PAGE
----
Air search for missing climbers canceled until Monday

A cloud bank hugging the flanks of Mount Hood frustrated the air search for two missing climbers today, a day after their companion was found dead on a glacier on Oregon’s highest mountain.

Rescuers had to bring in a helicopter and airplanes to conduct the search because new snow had created avalanche dangers for crews working on foot.

Skies had cleared this morning, but the weather worsened again and mountain became shrouded by a low cloud in the afternoon. The search aircraft — a helicopter and a fixed-wing airplane — returned to their bases.

At nightfall, search crews ended operations for the day with plans to evaluate options Monday morning, said Jim Strovink, spokesman for the Clackamas County sheriff.

“The weather, that’s what’s hampering this operation,” Strovink said.

The three climbers — 26-year-old Luke Gullberg, 24-year-old Anthony Vietti and 29-year-old Katie Nolan — had begun their ascent on the west side of the mountain about 1 a.m. Friday and were due back that afternoon, but failed to return.

On Saturday, crews found Gullberg’s body on the glacier at the 9,000-feet level. Authorities said he was from Des Moines, Wash.

His equipment also was found scattered around the glacier, including a camera with at least 20 photos of the climbers. Crews have looked over the photos for landmarks and other clues to the location of the two missing climbers — Vietti, of Longview and Nolan, of Portland.

“It looked like they were confident and having a good time,” Strovink said of the photographs.

After eight inches of snow fell on the 11,249-foot mountain overnight, avalanche dangers in the higher elevations today made a rescue mission on foot too risky.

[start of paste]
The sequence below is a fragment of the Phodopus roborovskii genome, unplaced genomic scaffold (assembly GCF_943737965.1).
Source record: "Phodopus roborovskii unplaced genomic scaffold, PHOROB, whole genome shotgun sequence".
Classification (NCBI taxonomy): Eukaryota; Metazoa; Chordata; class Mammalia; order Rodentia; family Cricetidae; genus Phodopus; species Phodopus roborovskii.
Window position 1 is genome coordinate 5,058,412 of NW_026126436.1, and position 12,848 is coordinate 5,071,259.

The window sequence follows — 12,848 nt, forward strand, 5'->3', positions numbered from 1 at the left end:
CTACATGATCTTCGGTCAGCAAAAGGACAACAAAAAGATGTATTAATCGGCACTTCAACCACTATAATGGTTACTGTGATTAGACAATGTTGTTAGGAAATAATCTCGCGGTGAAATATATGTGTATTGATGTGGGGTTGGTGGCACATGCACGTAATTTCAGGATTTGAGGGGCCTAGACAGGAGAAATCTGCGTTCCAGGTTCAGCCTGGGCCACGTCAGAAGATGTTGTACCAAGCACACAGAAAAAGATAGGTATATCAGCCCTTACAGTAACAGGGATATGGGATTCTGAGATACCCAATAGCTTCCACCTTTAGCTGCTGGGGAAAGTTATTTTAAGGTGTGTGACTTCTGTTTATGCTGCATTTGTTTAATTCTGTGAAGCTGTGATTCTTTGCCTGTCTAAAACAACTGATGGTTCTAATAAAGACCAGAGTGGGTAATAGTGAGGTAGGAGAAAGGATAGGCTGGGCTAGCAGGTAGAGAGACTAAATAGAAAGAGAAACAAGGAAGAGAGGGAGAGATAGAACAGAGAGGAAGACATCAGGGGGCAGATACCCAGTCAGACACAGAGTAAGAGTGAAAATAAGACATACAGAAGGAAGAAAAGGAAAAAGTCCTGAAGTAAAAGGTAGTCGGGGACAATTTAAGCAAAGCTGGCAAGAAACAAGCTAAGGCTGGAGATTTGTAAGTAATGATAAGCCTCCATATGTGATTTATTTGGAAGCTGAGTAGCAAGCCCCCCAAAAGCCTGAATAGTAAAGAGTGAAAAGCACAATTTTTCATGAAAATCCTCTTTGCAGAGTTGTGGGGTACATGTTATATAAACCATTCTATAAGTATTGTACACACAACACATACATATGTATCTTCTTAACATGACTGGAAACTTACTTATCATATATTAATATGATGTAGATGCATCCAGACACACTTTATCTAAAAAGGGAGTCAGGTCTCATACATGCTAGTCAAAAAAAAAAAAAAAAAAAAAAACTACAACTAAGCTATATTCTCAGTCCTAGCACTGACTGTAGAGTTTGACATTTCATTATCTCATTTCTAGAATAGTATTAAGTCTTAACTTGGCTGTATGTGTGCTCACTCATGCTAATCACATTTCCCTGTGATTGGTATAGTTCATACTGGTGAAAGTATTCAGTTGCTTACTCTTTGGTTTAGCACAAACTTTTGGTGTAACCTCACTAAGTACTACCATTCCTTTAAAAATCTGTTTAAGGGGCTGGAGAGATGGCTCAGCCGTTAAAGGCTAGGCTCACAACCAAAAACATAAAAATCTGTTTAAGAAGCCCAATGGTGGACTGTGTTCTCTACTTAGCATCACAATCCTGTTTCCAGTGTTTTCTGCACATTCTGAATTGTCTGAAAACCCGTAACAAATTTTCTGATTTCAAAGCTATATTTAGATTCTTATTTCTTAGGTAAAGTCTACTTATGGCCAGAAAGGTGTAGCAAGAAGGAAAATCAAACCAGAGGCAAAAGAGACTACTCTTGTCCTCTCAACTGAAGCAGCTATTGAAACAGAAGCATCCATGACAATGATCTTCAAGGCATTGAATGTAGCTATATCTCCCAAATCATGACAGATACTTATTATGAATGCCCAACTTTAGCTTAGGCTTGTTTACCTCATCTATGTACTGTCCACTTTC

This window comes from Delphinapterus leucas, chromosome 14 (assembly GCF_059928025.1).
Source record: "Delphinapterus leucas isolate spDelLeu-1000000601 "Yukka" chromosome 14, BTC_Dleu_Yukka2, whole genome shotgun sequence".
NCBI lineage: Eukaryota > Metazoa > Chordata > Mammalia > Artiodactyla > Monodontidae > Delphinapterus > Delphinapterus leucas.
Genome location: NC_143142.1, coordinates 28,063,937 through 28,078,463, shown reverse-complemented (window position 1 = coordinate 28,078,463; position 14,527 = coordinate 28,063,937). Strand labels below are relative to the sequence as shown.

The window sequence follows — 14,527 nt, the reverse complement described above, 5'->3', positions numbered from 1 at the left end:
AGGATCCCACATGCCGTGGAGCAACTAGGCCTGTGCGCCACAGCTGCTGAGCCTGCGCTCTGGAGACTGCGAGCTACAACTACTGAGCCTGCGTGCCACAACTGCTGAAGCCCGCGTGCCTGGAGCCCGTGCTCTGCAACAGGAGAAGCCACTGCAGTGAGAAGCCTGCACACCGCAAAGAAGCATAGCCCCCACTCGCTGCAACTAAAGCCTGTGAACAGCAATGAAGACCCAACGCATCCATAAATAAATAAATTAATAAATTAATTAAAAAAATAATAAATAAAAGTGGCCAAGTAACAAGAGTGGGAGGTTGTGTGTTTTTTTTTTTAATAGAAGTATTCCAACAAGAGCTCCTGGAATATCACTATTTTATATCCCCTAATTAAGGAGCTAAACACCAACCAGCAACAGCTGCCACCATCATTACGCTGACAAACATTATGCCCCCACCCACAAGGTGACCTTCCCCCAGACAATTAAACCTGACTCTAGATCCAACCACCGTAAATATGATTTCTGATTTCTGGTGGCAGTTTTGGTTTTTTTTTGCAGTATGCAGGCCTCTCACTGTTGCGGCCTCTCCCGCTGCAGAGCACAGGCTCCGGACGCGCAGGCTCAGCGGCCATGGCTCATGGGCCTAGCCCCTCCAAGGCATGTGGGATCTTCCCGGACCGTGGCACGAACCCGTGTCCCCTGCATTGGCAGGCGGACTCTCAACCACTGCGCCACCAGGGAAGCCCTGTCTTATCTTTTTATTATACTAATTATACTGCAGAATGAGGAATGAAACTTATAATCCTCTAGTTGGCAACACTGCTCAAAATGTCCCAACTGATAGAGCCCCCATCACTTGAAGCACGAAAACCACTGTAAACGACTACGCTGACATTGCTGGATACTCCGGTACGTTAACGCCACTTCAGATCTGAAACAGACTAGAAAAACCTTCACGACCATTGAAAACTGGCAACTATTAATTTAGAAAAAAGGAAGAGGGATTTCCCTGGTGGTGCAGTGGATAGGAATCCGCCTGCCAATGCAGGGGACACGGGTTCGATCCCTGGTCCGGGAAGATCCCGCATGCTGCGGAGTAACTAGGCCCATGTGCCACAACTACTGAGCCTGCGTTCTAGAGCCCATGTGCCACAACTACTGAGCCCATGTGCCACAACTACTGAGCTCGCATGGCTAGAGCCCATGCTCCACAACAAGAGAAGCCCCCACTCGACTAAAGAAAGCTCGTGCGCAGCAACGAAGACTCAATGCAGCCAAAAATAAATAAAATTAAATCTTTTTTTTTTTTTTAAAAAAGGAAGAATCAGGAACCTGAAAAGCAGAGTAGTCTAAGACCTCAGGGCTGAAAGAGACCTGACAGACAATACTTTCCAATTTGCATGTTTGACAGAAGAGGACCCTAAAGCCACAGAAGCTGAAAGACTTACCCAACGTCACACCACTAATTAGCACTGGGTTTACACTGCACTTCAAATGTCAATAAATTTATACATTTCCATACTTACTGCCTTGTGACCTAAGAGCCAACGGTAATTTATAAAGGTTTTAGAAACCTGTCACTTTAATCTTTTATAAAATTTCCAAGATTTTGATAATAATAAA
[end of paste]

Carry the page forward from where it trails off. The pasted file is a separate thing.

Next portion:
“Nobody is going to want to tromp around in that snow,” said Steve Rollins, a Portland Mountain Rescue leader.

Still, officials had not given up hope that Nolan and Vietti could still be found alive, calling them experienced climbers. Strovink said he didn’t believe the climbers had a shovel, which could be used to build a snow cave to keep them out of the elements. But, he said, “They were well equipped otherwise.”

The Oregonian newspaper reported today that Gullberg was a sales clerk at the outdoor retailer and cooperative REI in Tukwila, and he studied writing and English at Central Washington University.

“He was very adventurous,” Stacy Cleveland, his cousin, told the newspaper. “He did a lot of hiking and climbing and things a lot us would never attempt.”

Relatives of the three climbers were gathered at Timberline Lodge, a ski lodge on the flank of Mount Hood and a staging area for the rescuers, to await more news. They were comforted by Dennis Simons, a nondenominational volunteer chaplain for the police and fire departments in nearby Sandy.

“They are grieving and hoping,” he said.

The three climbers, all Christians, met through church activities, Simons said, and Nolan has traveled extensively for Christian causes.

Simons said the experience of Nolan and Vietti also was giving their relatives hope. He said Nolan had made the summit of other Cascade Range peaks, and the three had climbed together before. “They know how to survive in the snow,” Simons said.